Video

Video Film Tells Story of Musicians in Mali Threatened by Jihadists

At this year's annual South by Southwest film and music festival in Austin, Texas, some musicians from Mali were on hand to promote a film about how their lives were upturned by jihadists who destroyed ancient treasures in the city of Timbuktu and prohibited anyone from playing music under threat of death. As VOA’s Greg Flakus reports from Austin, some are afraid to return to their hometowns even though the jihadists are no longer in control there.
Video

Video Gamma Ray Observatory to Open Soon in Mexico

American and Mexican scientists have completed construction of the world's largest gamma ray observatory, situated high in central Mexico’s Sierra Negra Mountain. The observatory's huge array of water-based detectors will soon start discovering secrets about black holes and supernovas. VOA’s George Putic reports.
Video

Video Ebola Vaccine Trials Underway in West Africa

Ebola has claimed the lives of more than 10,000 people in West Africa. Since last summer, researchers have rushed to get anti-Ebola vaccines into clinical trials. While it's too early to say that any of the potential vaccines work, some scientists say they are seeing strong results from some of the studies. VOA's Carol Pearson reports.
Video

Video Philippines Wants Tourists Spending Money at New Casinos

Tourism is a multi-billion dollar industry in the Philippines. Close to five million foreign visitors traveled there last year, perhaps lured by the country’s tropical beaches. But Jason Strother reports from Manila that the country hopes to entice more travelers to stay indoors and spend money inside new casinos.
Video

Video Civilian Casualties Push Men to Join Rebels in Ukraine

The continued fighting in eastern Ukraine and the shelling of civilian neighborhoods seem to be pushing more men to join the separatist fighters. Many of the new recruits are residents of Ukraine made bitter by new grievances, as well as old. VOA's Patrick Wells reports.
Video

Video Islamic State Prisoners Talk of Curiosity, God, Regret

Islamic State fighter, a prisoner of Kurdish YPG forces, asked his family asking for forgiveness: "I destroyed myself and I destroyed them along with me." The Syrian youth was one of two detainees who spoke to VOA’s Kurdish Service about the path they chose; their names have been changed and identifying details obscured. VOA's Zana Omer reports.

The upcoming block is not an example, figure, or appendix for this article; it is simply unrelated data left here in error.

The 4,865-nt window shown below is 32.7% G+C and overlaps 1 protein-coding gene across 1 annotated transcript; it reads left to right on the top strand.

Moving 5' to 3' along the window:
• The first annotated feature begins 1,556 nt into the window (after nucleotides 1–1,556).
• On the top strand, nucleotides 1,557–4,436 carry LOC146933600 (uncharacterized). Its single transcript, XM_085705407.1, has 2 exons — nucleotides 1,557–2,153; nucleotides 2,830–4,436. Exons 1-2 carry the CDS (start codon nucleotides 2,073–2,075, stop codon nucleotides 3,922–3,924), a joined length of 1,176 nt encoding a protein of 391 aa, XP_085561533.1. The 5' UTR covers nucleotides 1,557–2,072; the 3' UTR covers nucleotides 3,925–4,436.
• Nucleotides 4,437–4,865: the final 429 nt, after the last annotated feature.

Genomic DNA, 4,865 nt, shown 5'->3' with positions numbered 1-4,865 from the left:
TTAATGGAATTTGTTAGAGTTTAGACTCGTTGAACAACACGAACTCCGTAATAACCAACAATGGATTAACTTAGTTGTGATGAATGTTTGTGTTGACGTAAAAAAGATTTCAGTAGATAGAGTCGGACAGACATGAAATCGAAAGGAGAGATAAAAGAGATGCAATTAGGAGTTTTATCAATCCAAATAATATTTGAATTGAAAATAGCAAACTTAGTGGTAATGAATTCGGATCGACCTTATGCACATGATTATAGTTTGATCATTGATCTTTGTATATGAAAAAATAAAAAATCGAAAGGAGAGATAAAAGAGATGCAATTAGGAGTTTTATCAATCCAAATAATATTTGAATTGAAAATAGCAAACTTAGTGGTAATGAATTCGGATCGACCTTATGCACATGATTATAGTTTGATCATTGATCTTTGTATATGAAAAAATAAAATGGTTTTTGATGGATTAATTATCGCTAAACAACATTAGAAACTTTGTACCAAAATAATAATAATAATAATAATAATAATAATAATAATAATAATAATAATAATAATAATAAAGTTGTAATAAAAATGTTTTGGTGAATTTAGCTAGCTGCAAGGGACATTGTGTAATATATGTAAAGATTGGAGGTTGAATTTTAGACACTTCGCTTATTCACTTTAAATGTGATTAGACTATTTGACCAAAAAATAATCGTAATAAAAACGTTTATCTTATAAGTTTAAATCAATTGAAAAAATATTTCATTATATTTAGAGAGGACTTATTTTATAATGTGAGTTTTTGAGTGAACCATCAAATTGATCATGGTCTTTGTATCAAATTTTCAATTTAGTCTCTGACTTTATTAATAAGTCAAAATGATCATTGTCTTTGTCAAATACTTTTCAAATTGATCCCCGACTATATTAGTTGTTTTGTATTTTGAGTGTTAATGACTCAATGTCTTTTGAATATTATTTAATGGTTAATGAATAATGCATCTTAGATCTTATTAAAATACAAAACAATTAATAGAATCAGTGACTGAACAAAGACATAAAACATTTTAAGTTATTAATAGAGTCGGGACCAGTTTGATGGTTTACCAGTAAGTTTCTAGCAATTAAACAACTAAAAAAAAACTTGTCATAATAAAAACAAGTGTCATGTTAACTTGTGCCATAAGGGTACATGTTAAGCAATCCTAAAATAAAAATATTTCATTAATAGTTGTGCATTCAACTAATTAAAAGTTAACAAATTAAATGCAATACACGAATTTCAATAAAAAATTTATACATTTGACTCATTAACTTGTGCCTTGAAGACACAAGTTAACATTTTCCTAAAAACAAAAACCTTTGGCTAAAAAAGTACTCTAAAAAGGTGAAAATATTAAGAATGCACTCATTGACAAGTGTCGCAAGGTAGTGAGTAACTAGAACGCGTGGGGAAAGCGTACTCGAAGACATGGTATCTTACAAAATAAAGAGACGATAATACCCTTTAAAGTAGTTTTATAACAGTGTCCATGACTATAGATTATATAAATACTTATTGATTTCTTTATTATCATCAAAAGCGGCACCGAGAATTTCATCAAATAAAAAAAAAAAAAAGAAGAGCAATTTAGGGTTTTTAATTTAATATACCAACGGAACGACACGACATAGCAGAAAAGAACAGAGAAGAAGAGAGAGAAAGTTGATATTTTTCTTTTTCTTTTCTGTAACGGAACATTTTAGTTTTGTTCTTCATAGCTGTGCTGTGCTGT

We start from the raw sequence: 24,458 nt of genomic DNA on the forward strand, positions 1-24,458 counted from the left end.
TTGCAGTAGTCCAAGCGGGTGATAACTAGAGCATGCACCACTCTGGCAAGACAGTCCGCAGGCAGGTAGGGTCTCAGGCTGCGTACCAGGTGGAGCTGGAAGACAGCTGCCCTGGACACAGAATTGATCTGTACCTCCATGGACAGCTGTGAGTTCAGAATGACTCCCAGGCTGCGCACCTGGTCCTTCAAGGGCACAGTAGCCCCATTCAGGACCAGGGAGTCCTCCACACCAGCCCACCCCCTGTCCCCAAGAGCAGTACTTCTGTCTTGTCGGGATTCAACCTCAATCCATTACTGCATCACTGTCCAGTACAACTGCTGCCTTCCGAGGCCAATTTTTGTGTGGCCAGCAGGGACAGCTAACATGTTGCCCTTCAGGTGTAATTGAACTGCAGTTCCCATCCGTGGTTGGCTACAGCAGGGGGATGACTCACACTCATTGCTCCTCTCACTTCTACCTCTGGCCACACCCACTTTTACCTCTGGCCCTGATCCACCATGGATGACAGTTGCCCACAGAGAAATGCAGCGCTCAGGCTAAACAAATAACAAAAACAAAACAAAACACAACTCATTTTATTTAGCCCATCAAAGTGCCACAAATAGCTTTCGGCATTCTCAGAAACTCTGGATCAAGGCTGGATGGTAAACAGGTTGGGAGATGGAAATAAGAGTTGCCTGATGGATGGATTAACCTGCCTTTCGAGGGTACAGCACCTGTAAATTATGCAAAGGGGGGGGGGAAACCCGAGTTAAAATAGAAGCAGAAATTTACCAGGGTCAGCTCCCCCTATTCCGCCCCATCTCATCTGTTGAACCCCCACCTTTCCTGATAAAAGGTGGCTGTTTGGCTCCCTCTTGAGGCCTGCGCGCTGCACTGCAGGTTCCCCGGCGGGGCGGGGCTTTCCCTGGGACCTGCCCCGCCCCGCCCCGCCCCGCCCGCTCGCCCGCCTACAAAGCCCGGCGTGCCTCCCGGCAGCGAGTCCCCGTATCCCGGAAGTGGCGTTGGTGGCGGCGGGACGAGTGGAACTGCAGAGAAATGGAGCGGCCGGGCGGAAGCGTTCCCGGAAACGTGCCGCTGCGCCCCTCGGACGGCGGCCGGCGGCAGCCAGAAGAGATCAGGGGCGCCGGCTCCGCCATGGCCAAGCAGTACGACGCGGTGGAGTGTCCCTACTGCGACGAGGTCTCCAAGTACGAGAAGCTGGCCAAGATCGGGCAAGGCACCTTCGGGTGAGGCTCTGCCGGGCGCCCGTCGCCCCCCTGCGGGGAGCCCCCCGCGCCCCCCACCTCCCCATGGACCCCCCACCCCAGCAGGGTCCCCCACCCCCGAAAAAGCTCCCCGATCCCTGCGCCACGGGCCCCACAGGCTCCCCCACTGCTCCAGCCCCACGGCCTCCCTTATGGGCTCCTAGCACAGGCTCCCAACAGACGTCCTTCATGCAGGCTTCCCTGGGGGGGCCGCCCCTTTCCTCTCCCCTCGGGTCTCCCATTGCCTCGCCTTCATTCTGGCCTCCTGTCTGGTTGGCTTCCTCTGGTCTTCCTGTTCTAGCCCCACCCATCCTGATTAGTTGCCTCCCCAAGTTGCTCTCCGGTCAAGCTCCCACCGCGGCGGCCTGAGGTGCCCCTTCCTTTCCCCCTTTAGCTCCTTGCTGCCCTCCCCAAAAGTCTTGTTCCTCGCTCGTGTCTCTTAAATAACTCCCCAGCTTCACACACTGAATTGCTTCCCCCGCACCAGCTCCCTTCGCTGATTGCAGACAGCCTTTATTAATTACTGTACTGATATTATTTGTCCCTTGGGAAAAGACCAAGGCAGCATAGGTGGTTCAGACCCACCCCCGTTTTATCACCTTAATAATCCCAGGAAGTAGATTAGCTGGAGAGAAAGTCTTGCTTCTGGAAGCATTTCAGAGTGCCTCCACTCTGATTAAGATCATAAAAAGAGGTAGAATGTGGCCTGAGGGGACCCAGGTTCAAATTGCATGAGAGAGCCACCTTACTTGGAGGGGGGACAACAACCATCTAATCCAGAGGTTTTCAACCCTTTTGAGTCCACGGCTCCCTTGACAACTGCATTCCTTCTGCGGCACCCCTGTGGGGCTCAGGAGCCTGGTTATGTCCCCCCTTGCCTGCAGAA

Video

Video Germanwings Findings Raise Issue of Psychological Testing for Pilots

More is being discovered about the co-pilot in the crash of Germanwings Flight 9525 in the French Alps. Investigators say he was hiding a medical condition, raising questions about the mental qualifications of pilots. VOA's Carolyn Presutti reports.
Video

Video Liberia's Almost Last Ebola Patient Grateful but Still Grieving

Beatrice Yardolo was to make history as Liberia’s last Ebola patient. Liberians recently started counting down 42 days, the period that has to go by without a single new infection until the World Health Organization can declare a country Ebola-free. That countdown stopped on March 20 when there was another new case of Ebola, making Yardolo’s story a reminder that Ebola is far from over. Benno Muchler reports from Monrovia.
Video

Video Cambodian Land Grabs Threaten Traditional Communities

Indigenous communities in Cambodia's Ratanakiri province say the government’s economic land concession policy is taking away their land and traditional way of life, making many fear that their identity will soon be lost. Local authorities, though, have denied this is the case. VOA's Say Mony went to investigate and filed this report, narrated by Colin Lovett.

VOA Blogs

Circumventing Censorship

An Internet Primer for Healthy Web Habits

As surveillance and censoring technologies advance, so, too, do new tools for your computer or mobile device that help protect your privacy and break through Internet censorship.
More